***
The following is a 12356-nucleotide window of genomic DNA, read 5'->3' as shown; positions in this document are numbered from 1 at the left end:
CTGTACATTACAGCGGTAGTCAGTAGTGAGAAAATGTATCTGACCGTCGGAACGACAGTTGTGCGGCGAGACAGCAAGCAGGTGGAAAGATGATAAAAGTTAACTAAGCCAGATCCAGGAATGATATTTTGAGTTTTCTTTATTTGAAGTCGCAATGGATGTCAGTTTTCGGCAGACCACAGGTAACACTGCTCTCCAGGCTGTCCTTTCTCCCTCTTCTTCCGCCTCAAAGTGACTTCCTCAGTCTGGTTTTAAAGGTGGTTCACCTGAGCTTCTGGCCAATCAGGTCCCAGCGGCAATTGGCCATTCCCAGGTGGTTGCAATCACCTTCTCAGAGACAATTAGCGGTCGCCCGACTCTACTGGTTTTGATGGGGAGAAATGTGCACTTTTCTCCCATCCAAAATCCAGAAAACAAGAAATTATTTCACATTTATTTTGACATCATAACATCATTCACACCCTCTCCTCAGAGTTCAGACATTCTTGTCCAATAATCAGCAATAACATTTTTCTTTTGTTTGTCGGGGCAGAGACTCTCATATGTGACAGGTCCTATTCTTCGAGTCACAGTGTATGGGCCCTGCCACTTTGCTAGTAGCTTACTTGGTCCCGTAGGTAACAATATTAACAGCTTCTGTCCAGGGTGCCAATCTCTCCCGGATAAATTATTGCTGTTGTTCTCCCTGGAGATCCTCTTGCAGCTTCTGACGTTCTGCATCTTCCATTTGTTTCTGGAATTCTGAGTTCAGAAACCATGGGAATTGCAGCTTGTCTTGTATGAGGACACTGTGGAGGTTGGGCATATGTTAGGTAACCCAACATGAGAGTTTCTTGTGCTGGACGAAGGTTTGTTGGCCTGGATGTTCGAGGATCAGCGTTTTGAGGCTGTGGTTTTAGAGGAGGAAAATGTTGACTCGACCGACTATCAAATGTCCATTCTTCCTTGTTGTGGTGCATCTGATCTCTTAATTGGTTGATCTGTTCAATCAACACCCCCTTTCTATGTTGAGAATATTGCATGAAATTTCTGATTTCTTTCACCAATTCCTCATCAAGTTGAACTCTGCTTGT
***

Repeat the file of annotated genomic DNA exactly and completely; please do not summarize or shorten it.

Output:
The following is a 12356-nucleotide window of genomic DNA, read 5'->3' as shown; positions in this document are numbered from 1 at the left end:
CTGTACATTACAGCGGTAGTCAGTAGTGAGAAAATGTATCTGACCGTCGGAACGACAGTTGTGCGGCGAGACAGCAAGCAGGTGGAAAGATGATAAAAGTTAACTAAGCCAGATCCAGGAATGATATTTTGAGTTTTCTTTATTTGAAGTCGCAATGGATGTCAGTTTTCGGCAGACCACAGGTAACACTGCTCTCCAGGCTGTCCTTTCTCCCTCTTCTTCCGCCTCAAAGTGACTTCCTCAGTCTGGTTTTAAAGGTGGTTCACCTGAGCTTCTGGCCAATCAGGTCCCAGCGGCAATTGGCCATTCCCAGGTGGTTGCAATCACCTTCTCAGAGACAATTAGCGGTCGCCCGACTCTACTGGTTTTGATGGGGAGAAATGTGCACTTTTCTCCCATCCAAAATCCAGAAAACAAGAAATTATTTCACATTTATTTTGACATCATAACATCATTCACACCCTCTCCTCAGAGTTCAGACATTCTTGTCCAATAATCAGCAATAACATTTTTCTTTTGTTTGTCGGGGCAGAGACTCTCATATGTGACAGGTCCTATTCTTCGAGTCACAGTGTATGGGCCCTGCCACTTTGCTAGTAGCTTACTTGGTCCCGTAGGTAACAATATTAACAGCTTCTGTCCAGGGTGCCAATCTCTCCCGGATAAATTATTGCTGTTGTTCTCCCTGGAGATCCTCTTGCAGCTTCTGACGTTCTGCATCTTCCATTTGTTTCTGGAATTCTGAGTTCAGAAACCATGGGAATTGCAGCTTGTCTTGTATGAGGACACTGTGGAGGTTGGGCATATGTTAGGTAACCCAACATGAGAGTTTCTTGTGCTGGACGAAGGTTTGTTGGCCTGGATGTTCGAGGATCAGCGTTTTGAGGCTGTGGTTTTAGAGGAGGAAAATGTTGACTCGACCGACTATCAAATGTCCATTCTTCCTTGTTGTGGTGCATCTGATCTCTTAATTGGTTGATCTGTTCAATCAACACCCCCTTTCTATGTTGAGAATATTGCATGAAATTTCTGATTTCTTTCACCAATTCCTCATCAAGTTGAACTCTGCTTGT